30. #30
    The Queen Zuul's avatar
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    It does leave you wondering, what exactly is wrong with "most *blank*ing"? Why, when I was a kid, we used the word "most" and we liked it.
    So now they are just dirt-covered English people in fur pelts with credit cards.

  31. #31
    Oliphaunt Rube E. Tewesday's avatar
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    Well, I dunno, as with everything, I think context is the key.

    "The New York Yankees are the most winning team in the history of Major League Baseball." Term paper.

    "The Yankees are the winningest team in MLB history." Sports page.

  32. #32
    Administrator CatInASuit's avatar
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    "The New York Yankees are the most successful team in the history of Major League Baseball." English paper.
    In the land of the blind, the one-arm man is king.

  33. #33
    Elen síla lumenn' omentielvo What Exit?'s avatar
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    "The NY Yankees are the winningest team of all time" just sound great any way you say it. But CIAS' way looks the best to me. Also, while the Yanks are the most successful team, one of the NL teams may well have more wins. I'm thinking Cards and Giants both do. They had a 20 year head start.

  34. #34
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    good call on the ing-ly

    Quote Originally posted by Rube E. Tewesday View post
    OK, if people don't like it, fine, but how can anybody seriously argue that it's not a word? It's commonly used by native speakers with an understood meaning. What more is needed?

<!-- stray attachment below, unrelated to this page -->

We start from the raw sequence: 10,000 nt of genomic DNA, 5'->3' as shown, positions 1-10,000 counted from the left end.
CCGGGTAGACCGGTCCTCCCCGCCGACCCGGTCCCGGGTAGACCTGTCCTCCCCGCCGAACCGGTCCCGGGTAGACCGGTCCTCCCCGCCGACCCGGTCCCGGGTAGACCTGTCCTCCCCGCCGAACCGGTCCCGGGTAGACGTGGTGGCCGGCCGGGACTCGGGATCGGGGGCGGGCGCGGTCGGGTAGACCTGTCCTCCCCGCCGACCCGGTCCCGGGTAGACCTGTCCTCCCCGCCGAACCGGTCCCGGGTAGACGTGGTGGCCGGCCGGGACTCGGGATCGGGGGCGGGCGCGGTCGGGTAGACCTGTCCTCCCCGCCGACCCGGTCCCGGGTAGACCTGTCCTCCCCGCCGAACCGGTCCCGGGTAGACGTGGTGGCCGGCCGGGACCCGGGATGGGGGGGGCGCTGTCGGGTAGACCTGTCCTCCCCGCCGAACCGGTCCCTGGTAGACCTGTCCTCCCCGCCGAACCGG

yeah at the end of the day i agree, if it is being used as a word then it is a word. (but i will shamelessly have this same discussion next time i hear a friend use 'winningest')

  35. #35
    Administrator CatInASuit's avatar
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    The team with the most wins is not the most successful team. Huh?

    Oh wait, this is because your sports have playoffs isn't it? Most wins to get to the playoffs does not mean the team that is successful at the end of the year.
    In the land of the blind, the one-arm man is king.

  36. #36
    Oliphaunt Rube E. Tewesday's avatar
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    Well, it wasn't for truth value, and maybe "term paper" wasn't the best choice of example (maybe "slightly stuff sports page" against "ordinary sports page", but I think my point stands -- each expression "works" in a context. Words can't simply be evaluated as if they existed in some Platonic realm.

    "Winningest" has a fine, jaunty ring well suited to casual sports journalism and to sports magazines that have space constraints/pay freelancers by the word.

  37. #37
    Elen síla lumenn' omentielvo What Exit?'s avatar
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    Quote Originally posted by Rube E. Tewesday View post
    Well, it wasn't for truth value, and maybe "term paper" wasn't the best choice of example (maybe "slightly stuff sports page" against "ordinary sports page", but I think my point stands -- each expression "works" in a context. Words can't simply be evaluated as if they existed in some Platonic realm.

    "Winningest" has a fine, jaunty ring well suited to casual sports journalism and to sports magazines that have space constraints/pay freelancers by the word.
    The last part is 100% true. It works well where it is normally seen and heard; the sports pages and sports news.